WEIRTON - Concerned with the frequency of collisions at the U.S. Route 22 west ramp on Three Springs Drive, city officials will spend the next week considering how best to alter the traffic pattern to reduce the risks.
West Virginia Division of Highways Traffic Engineer Jay Wallace reviewed four scenarios DOH thinks could make the busy intersection less dangerous and asked Weirton Council for its recommendation. While DOH would have the final say, he said their wishes would be taken into consideration.
"Look at it, study it, (tell us) if there's something we're not seeing," he said, adding they "don't want to fix (one) problem and create something else."
ROAD TALK — Weirton Police Chief Bruce Marshall and Division of Highways Traffic Engineer Jay Wallace discussed fixes for a high-accident stretch of Three Springs Drive on Tuesday. -- Linda Harris
City officials say northbound drivers attempting the left turn onto the Route 22 ramp are colliding with southbound traffic with alarming frequency.
Wallace said part of the problem is southbound drivers use their right turn signal to maneuver into the right-hand lane, "and the movement doesn't turn the (turn) signal off." Some northbound drivers see the turn signals blinking, expect the oncoming cars to turn onto the ramp and proceed to make their left; by the time they realize the oncoming traffic isn't turning, it's too late.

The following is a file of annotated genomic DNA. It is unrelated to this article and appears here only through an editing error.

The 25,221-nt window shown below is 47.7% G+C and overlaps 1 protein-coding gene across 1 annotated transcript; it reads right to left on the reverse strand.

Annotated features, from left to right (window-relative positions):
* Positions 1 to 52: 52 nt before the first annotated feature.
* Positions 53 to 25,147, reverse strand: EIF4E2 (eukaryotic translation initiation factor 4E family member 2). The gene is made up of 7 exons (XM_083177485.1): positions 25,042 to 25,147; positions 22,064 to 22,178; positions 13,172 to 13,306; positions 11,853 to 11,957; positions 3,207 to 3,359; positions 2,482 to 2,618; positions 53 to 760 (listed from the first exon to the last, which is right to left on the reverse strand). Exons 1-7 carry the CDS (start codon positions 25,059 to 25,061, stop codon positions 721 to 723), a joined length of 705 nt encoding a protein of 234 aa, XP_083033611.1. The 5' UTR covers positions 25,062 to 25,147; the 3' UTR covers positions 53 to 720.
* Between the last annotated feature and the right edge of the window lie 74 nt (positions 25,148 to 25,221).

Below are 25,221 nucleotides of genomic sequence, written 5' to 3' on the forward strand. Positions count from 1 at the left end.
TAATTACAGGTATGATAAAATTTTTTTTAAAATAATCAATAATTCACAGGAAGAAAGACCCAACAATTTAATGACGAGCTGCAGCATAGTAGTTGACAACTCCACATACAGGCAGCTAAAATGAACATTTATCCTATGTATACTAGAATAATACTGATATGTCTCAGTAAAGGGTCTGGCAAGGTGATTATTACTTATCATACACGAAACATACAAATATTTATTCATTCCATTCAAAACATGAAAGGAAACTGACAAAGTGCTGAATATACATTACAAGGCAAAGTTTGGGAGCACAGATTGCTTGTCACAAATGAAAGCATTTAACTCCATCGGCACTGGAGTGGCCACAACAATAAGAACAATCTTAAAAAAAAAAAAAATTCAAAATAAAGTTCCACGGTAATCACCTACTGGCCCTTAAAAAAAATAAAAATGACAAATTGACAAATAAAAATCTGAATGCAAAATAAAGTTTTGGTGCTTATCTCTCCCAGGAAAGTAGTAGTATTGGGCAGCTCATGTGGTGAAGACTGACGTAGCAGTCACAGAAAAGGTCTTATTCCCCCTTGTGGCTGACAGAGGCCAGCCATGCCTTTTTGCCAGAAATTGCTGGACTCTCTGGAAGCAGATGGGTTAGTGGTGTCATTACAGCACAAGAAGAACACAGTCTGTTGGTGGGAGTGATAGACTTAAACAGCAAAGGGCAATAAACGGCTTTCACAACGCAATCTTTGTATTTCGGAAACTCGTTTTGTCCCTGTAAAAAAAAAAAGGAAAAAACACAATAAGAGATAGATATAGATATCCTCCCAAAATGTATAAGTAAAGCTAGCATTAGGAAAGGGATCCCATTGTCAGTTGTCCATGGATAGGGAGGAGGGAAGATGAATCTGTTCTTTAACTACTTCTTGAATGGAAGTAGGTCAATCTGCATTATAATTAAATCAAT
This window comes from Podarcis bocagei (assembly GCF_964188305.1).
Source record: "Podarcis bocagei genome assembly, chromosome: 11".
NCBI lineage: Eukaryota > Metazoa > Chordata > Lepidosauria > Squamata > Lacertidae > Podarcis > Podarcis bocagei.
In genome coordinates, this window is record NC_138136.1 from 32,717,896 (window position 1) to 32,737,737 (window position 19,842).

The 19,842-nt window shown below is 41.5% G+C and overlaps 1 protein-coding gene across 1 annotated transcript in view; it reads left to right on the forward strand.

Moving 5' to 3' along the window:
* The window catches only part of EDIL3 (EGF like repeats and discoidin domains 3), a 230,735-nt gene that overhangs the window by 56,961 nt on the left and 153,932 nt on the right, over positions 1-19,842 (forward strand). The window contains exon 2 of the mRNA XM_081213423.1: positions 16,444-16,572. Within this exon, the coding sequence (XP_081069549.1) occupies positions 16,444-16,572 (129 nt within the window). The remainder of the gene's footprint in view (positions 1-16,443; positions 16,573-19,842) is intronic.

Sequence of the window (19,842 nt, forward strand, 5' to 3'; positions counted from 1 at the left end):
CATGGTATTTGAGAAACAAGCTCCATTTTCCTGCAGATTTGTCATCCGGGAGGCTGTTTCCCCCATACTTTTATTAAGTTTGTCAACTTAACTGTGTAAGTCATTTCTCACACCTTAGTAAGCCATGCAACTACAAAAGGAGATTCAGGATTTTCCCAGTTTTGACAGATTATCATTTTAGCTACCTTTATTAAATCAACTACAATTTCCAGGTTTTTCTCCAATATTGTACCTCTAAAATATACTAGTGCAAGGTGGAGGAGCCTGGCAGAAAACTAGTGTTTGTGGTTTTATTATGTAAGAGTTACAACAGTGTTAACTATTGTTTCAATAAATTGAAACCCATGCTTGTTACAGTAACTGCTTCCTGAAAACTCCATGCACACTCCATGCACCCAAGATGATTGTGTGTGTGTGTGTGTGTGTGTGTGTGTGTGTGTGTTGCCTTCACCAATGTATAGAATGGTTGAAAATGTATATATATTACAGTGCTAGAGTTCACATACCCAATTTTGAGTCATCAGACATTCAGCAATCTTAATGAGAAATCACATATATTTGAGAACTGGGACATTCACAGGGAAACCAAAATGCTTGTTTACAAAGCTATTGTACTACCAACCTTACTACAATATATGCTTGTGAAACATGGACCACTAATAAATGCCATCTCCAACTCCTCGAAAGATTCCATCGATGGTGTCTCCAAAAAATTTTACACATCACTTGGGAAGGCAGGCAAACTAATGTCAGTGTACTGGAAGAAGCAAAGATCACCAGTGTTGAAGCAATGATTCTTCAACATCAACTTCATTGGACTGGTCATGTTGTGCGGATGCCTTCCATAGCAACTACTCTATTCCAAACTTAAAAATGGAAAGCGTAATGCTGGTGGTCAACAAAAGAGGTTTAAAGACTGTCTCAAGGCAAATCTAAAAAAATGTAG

Other times, he said cars making the left onto the ramp appear to be accelerating to "try to beat southbound drivers to the yield" sign. "It's aggressive driving by left-turning vehicles," he said, adding that fixing the problem will require more than putting up a new sign or two.
"(Putting) more and more signs confuses drivers," he said. "You want to try and be selective about what you're putting out there."
Generally speaking, the scenarios under consideration to fix the problems involve using pavement markings on Three Springs Drive to narrow southbound traffic to one lane for a short stretch and moving the northbound left-turn lane, though Wallace pointed out narrowing the roadway, however briefly, is going to reduce capacity on the recently widened stretch of highway.
"The fact is, there's so much traffic on Three Springs Drive that no matter what you do, you're never going to stop accidents," police Chief Bruce Marshall said.
Also representing the city were Mayor George Kondik, City Manager Valerie Means, Fire Chief Jerry Shumate, City Clerk Nicole Davis and Councilmen George Ash, David Dalrymple, Ron Jones and Fred Marsh.
Dalrymple called for the study in January after his father was involved in a wreck at the intersection. At the time he said that in talking to police, he learned there'd been "a lot of accidents in that area and a lot of near misses" and believed the safety issue needed to be addressed.